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Re: FYI: minsyms documentation
- From: Stan Shebs <stanshebs at earthlink dot net>
- To: gdb-patches at sourceware dot org
- Date: Thu, 22 Dec 2011 12:06:05 -0800
- Subject: Re: FYI: minsyms documentation
- References: <email@example.com>
On 12/21/11 6:34 PM, Tom Tromey wrote:
I am checking this in on the trunk.
Today I decided to try to document the minsyms API more or less the way
I would like APIs to be documented in general. This patch implements
that; it move documentation from function definitions to minsyms.h, adds
an introductory comment about minsyms there as well, and it rearranges
the header into a more logical order.
I'm not liking this idea very much I'm afraid.
First, as you point out later, GDB is not really a library. So internal
APIs tend to be pretty fluid, depending on the needs of the moment. But
if you mandate that the documentation be in different places depending
on function visibility, then the addition or removal of a static keyword
must be accompanied by a move of the header comment block. Even if one
did nothing more than split an overly-large file (and I note we now have
five source files > 10Kloc, long overdue for breakup), then there would
have to be massive movement of comment blocks, even if none of the
functions actually changed. Plus we already have many functions
declared in headers that really are intended to be private, and are only
public because of C's limitations; we don't really want to document
those as if they are stable API.
Second, this is potentially a very large change to the sources, but if
it's incremental, then we get into a confusing situation where some
files are changed, others are not, and some headers are half-changed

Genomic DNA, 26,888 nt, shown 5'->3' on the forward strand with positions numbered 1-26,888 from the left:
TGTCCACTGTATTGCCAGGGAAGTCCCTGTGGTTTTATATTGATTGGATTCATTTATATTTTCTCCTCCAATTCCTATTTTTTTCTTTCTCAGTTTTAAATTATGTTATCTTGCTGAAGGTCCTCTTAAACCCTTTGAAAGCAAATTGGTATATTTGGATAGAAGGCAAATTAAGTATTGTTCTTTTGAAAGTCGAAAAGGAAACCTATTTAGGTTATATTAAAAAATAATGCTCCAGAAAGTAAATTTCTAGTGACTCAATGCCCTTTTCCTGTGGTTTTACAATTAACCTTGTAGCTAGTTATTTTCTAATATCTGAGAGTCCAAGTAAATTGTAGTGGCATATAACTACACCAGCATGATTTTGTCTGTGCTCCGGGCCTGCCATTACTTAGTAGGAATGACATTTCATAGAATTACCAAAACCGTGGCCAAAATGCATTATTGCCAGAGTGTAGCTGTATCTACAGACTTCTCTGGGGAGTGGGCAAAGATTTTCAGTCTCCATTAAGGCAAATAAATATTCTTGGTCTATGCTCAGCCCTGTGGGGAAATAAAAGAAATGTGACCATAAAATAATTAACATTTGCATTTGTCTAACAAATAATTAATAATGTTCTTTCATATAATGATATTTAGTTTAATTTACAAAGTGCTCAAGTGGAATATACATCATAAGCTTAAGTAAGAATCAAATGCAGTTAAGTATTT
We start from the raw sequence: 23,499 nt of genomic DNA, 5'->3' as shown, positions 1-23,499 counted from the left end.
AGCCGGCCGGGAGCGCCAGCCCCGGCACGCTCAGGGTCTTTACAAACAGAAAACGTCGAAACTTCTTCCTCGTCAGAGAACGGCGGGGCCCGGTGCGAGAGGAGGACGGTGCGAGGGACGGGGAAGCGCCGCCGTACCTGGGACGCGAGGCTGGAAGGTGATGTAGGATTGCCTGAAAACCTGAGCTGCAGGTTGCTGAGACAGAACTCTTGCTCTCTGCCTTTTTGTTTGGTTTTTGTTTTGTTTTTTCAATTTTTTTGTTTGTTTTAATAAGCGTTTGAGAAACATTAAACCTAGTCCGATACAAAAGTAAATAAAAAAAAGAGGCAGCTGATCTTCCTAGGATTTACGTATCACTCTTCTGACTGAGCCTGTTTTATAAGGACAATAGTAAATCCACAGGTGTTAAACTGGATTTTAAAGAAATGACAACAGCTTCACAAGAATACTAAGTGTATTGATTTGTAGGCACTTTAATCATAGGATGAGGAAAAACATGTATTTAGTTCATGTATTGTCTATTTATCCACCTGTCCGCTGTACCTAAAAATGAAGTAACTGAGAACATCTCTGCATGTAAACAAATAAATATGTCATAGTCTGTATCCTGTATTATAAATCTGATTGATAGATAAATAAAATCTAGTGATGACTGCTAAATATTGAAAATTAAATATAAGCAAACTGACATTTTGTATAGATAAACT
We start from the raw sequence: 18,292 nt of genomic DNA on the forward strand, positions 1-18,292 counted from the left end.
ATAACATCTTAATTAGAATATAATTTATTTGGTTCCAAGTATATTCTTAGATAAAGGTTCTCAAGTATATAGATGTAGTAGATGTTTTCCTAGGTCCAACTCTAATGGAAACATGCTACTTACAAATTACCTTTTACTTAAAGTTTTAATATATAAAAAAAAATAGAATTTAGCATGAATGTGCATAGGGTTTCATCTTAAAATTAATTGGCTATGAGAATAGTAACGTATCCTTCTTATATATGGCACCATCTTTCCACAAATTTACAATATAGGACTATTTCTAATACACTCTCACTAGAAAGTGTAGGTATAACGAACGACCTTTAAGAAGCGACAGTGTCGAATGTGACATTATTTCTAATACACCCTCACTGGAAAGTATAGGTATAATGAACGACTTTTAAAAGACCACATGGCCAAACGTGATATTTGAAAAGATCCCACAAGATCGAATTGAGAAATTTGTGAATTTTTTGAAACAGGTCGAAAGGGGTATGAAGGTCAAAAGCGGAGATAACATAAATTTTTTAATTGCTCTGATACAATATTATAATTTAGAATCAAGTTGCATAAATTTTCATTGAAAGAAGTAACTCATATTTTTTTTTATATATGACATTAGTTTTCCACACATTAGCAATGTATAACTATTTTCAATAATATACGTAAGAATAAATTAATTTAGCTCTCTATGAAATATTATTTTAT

because they service multiple source files. I've been digging through
the bowels of MI code lately, and am reminded of how many of Andrew's
initiatives were never completed, generating all kinds of uncertainty
about whether to try to finish them, or roll back, or what. For things
that are major stylistic changes, we should at least think about whether
we can do some kind of automated transformation that brings all the code
into a new consistent state.
My view is that gdbint.texinfo should eventually hold a high-level
overview of the different modules in GDB, but that each individual
module should be documented in the relevant header files. My reason for
this is just that it is simpler to update documentation when it is in
the form of comments. I think gdbint.texinfo should also hold
documentation on our procedures, coding styles, and other things that
are not directly related to some piece of code.
Isn't that generally our working assumption now?
In the past people have mentioned using something like Doxygen to
extract an actual document from the sources. I am not opposed to this,
but I think that, as GDB is a program and not a library, such
documentation is of limited value; and in any case there are known
licensing issues with any such scheme -- see the archives of the GCC
lists for details.
I agree, Doxygen is not very plausible. It could even be misleading, as
Doxygen output tends to make functions look more self-contained and
well-defined than would actually be the case for most of GDB.